12. I go back to the drum sander and place a 2" drum on the machine. At this point I want to mark a line on the side of the shaft using a straight edge that indicates a continuation of the thickness of the pre thinned shaft all the way to the volute area (this is my go no deeper line). I will free hand away the extra material keeping the blank pretty square to the drum working my way tward the tip of the volute. I then will ruffly round the sides of the volute, but I don't get too close to a finshed volute (I do final shaping after the back strap is attached). At this point I final surface and prep the thickness and back of the headstock to accept the backstrap.

13. I pre-bend and attach the back strap to the headstock. After the glue has set I use the drum sander to clean the extra veneer material away, leaving just a hint around the edges. The final pass all the way around is very light smooth and even to give me a nice tidy edge all the way around the headstock.

14. This is a good time to do your inlays in the fretboard, side dots, and get your fretboard radius close( this needs to be finished with the fretboard attached to the neck). Install your CF rods(if your using them), final surface your fretboard surface on your blank, install your truss rod,and attach your fretboard.

15. I will finish cleaning up the shaft side of the volute and bring it to thickness with the drum sander and rasp. Then go to the heel area and finish my transitions with the same tools. Then I use a spoke shave to bring the two shaped ends of the shaft together. I use a scraper (the one I use has a rounded edge as well as a straight edge) to bring in my final shape. Then I work my way through the different grits of sand paper like you are buffing a shoe.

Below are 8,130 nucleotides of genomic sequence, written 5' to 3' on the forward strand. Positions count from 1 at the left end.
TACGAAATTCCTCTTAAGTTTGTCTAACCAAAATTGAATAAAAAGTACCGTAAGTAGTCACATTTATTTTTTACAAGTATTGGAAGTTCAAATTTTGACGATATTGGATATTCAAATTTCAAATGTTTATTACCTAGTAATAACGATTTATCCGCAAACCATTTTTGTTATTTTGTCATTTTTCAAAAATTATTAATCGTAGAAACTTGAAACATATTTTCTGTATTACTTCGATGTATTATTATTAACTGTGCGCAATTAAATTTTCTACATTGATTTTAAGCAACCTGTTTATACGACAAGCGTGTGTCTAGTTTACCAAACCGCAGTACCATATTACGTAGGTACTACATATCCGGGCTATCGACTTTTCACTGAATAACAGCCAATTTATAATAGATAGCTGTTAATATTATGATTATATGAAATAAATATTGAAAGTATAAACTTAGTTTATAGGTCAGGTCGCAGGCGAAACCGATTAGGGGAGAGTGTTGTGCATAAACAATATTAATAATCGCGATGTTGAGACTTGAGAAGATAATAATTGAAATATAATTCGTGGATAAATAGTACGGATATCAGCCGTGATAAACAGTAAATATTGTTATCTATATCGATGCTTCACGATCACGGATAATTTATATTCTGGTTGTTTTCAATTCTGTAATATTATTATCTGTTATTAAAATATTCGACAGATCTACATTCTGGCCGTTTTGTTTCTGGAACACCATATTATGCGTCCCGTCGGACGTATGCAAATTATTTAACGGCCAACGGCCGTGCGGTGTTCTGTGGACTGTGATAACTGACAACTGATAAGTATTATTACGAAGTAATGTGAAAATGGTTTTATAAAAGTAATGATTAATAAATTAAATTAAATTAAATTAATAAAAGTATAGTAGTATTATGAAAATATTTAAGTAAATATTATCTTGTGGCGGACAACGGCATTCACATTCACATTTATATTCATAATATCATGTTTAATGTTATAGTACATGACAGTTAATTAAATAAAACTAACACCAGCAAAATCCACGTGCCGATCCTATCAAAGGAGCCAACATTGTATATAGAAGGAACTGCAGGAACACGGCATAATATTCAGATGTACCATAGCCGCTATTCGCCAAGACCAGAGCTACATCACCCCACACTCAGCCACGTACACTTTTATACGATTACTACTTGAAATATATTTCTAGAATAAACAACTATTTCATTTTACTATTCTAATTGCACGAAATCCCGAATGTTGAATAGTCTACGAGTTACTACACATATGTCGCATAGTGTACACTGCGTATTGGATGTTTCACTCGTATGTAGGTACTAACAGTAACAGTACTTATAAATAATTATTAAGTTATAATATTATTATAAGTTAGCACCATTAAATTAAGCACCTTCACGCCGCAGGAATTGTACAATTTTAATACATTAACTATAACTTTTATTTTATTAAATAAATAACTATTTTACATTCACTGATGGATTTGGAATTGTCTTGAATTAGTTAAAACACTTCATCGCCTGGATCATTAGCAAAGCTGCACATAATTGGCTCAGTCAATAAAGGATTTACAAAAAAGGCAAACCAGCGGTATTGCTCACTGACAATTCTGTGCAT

16 Now I let it set a spell.... Then I proceed with final surfacing on the fret board (and polish that baby so you can see your reflection), installing frets, trim, bevel, check level, crown and polish.

17. Shape and place the nut.

18. Final set up with neck in place. Adjust nut, set relief, set saddle height and action.

Hope I didn't forget anything. That is just kinda my method, you may have different tools or preferences. Hopefully though it is of some value.

Peace,Rich

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Hey Rich,

Thanks a lot for that detailed response, I've printed that out and will be using it as a guide as I go through my build, I've slightly different machine/tooling setup but I'll be following your main procedures. I've already some good progress from yesterday (New thread in the in-progress forum) and things are coming along nicely.

Thanks again rich!